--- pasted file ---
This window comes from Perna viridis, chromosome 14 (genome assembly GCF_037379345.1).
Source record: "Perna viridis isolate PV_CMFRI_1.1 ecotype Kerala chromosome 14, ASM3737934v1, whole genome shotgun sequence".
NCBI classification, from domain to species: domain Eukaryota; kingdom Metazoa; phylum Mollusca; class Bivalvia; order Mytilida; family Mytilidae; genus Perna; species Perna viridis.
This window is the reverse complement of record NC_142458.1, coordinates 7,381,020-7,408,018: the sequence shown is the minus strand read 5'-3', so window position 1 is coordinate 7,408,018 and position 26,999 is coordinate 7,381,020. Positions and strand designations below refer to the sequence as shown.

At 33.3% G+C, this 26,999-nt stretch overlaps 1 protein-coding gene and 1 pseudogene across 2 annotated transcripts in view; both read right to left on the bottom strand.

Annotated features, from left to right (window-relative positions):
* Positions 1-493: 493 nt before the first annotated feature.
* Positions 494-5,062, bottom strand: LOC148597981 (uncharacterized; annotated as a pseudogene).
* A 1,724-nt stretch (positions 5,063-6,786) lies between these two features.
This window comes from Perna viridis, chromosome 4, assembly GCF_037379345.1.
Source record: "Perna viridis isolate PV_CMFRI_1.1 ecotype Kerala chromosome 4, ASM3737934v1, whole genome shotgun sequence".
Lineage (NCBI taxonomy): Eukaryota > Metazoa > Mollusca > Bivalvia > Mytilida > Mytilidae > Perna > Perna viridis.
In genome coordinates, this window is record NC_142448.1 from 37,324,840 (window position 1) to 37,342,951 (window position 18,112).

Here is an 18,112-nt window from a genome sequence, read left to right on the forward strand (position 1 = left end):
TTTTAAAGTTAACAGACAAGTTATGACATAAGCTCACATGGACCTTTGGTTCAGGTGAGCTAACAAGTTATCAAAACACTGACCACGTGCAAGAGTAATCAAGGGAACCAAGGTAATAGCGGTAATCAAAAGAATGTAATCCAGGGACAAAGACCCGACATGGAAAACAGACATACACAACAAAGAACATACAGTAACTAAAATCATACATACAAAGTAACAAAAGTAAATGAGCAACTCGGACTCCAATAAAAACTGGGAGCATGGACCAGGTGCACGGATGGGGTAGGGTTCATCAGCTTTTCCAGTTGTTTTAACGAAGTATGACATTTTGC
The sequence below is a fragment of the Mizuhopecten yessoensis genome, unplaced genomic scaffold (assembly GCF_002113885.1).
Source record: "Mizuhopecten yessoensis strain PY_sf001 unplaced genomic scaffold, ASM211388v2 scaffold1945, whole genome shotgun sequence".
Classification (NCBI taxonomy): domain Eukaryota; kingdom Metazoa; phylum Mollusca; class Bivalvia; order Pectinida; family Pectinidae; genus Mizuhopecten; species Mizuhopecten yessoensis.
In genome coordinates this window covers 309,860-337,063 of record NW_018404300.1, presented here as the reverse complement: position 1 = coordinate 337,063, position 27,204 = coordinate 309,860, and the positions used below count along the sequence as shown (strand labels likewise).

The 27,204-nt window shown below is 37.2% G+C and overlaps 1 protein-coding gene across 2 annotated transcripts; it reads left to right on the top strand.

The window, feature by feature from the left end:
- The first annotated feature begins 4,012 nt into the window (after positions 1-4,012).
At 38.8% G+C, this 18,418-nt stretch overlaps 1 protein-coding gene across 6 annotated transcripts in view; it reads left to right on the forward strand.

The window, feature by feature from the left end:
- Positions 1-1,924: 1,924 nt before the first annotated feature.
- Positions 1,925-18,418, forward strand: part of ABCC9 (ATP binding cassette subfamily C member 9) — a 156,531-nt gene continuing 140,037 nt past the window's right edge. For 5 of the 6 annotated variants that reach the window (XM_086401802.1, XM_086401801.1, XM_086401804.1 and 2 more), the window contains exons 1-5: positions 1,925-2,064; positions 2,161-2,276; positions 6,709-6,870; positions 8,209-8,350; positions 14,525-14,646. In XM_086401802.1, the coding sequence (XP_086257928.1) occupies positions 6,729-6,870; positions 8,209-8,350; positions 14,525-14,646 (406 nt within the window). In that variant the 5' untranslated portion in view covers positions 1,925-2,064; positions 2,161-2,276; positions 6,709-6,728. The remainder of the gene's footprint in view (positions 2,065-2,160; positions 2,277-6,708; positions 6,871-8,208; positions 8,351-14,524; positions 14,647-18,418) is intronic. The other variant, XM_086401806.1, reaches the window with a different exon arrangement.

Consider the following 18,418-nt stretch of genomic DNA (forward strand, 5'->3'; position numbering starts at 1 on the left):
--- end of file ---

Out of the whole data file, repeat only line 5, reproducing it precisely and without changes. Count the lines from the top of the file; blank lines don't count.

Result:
At 33.3% G+C, this 26,999-nt stretch overlaps 1 protein-coding gene and 1 pseudogene across 2 annotated transcripts in view; both read right to left on the bottom strand.